INFLUENCE OF FACILITIES AND THE DEGREE OF ITS USAGE ON STUDENTS ACADEMIC PERFORMANCE IN COMPUTER STUDIES

INFLUENCE OF FACILITIES AND THE DEGREE OF ITS USAGE ON STUDENTS ACADEMIC PERFORMANCE IN COMPUTER STUDIES

 

CHAPTER TWO

LITERATURE REVIEW

2.0     INTRODUCTION

Computer as a general modern tool is being accepted by educators to modify teaching and learning process so that the interest of the learners will be aroused.

As Kay and Honey, (2005) pointed out that computer facilities and computer itself reflects the need for students to develop learning skills that enables them to think critically analyze information, communicate e.t.c. in today’s knowledge base. The mind is active in the teaching and learning process and as such student shave responsibilities in their poor academic performance. Therefore, it is important to know and understand how these facilities impact on student academic performance.

2.1     WHAT ARE FACILITATES?

The national goal of developing the educational system in such a way as to provide a satisfactory flow of men and women capable of acquiring the skills necessary to exploit to the fullest, the natural resources of the country makes it imperative for facilities to be abundantly available in schools. Buildings are needed to shelter staff sand students, laboratory facilities are needed to generate manipulative skills in students, sports /games facilities are needed to develop the mental, social and physical aspects of the students, computer facilities are needed to develop students skills and ability.

Facilities could be considered as the entire scope of physical infrastructures provided in school for the purpose of administration, teaching and learning processes. Odor (1995) stated that facilities in schools are the physical resources which the school administrator and his reference group harness, allocate, utilize, and maintain for the purposes of effective school administration, teaching and learning process.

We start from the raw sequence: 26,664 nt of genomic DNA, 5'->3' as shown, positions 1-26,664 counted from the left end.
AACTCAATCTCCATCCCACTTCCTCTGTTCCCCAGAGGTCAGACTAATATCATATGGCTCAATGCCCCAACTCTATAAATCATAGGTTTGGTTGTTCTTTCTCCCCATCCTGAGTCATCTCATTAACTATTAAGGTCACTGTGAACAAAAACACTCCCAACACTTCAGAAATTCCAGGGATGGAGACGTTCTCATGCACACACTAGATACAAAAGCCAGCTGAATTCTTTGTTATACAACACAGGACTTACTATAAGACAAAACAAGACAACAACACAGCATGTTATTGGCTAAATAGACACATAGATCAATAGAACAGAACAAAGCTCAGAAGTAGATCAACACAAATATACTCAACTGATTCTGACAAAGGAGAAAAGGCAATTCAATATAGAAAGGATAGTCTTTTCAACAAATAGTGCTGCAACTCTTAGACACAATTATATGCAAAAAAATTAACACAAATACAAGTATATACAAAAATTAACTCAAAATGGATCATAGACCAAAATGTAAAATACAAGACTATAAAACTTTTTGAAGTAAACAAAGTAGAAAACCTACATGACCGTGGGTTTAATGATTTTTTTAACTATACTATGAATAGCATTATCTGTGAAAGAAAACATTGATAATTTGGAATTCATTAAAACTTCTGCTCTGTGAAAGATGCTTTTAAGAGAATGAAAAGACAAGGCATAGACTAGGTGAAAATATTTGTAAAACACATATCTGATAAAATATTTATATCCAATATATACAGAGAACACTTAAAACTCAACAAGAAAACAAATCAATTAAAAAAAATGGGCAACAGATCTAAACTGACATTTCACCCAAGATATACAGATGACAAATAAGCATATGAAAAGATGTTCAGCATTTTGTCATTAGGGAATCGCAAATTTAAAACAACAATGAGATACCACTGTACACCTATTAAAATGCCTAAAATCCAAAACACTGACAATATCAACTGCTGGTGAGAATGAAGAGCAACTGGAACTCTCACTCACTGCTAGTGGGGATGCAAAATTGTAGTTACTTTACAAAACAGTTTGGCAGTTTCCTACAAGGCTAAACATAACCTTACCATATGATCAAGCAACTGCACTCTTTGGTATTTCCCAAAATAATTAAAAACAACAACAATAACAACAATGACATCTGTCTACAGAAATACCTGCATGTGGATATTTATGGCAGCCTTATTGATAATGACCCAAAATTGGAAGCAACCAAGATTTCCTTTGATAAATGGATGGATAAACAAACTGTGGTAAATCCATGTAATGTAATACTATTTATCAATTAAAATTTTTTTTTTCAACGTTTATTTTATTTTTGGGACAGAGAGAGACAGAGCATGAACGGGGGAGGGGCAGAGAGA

Facilities most especially in secondary schools can be seen as the site building as was as items such as machines, laboratory equipments, the black boards, computers aided learning, printers, and the student/learner’s tools (Mmou, 2000).

Enaohwo (2001) stated that the school computer facilities are earlier identified with direct teaching functions. He said they serve essentially as centers for learning and teaching in the school set up. Classrooms, laboratories, workshops and teaching studies are directly relevant. Equally important are ICT centres, computer laboratories, geographical gadgets which should be made available in order to facilitate and enhance the achievement of students, and also to increase the knowledge of student. These facilities are also essential for practical illustration of relevant issues and concept required for the classrooms. When these facilities are made available in schools the interest of the learners will be improved. Campbell, (1996) stated that the school facilities exist to facilitate instructions and their inadequacies usually have adverse effects on teaching and learning process.

According to Ogbodo, (2003) school computer facilities are those materials that facilitate teaching and learning of computer studies in the school. The school like any other productive system require raw materials and to succeed in its transformation process. Castaldi (1999) posit that school computer facilities are those things of education which enable a skillful teacher to achieve a level of instructional effectiveness that far exceeds what is possible when they are not provided. By nature, school facilities have even positively linked with students’ academic performance and educational efficiency, (Coombs and Hallak 2000). In computer studies, school facilities can be seen as the laboratories, computer hardware’s, and computer software obtained by the department for general use. These facilities may also be computers, workstations, terminals, printers, disks, network communication hardware, and all software that runs on the hardware. The school facilities is the totality of all things that makes up a school system. It involves the physical and material facilities in form of buildings, school sites, school environment, school laboratories and the computer laboratories that embody the school (Musa, 2004).

 

 

Charis and Dimmock (2004) agreed that the school facilities include the buildings, equipments and this equipments may include the permanent structures, classrooms, laboratories, workshops and semi-permanent structures like the educational system itself. Therefore, the school facilities have been viewed in different ways but it should be noted that the school facilities should have its importance on the achievement of student in the academic performance in secondary schools.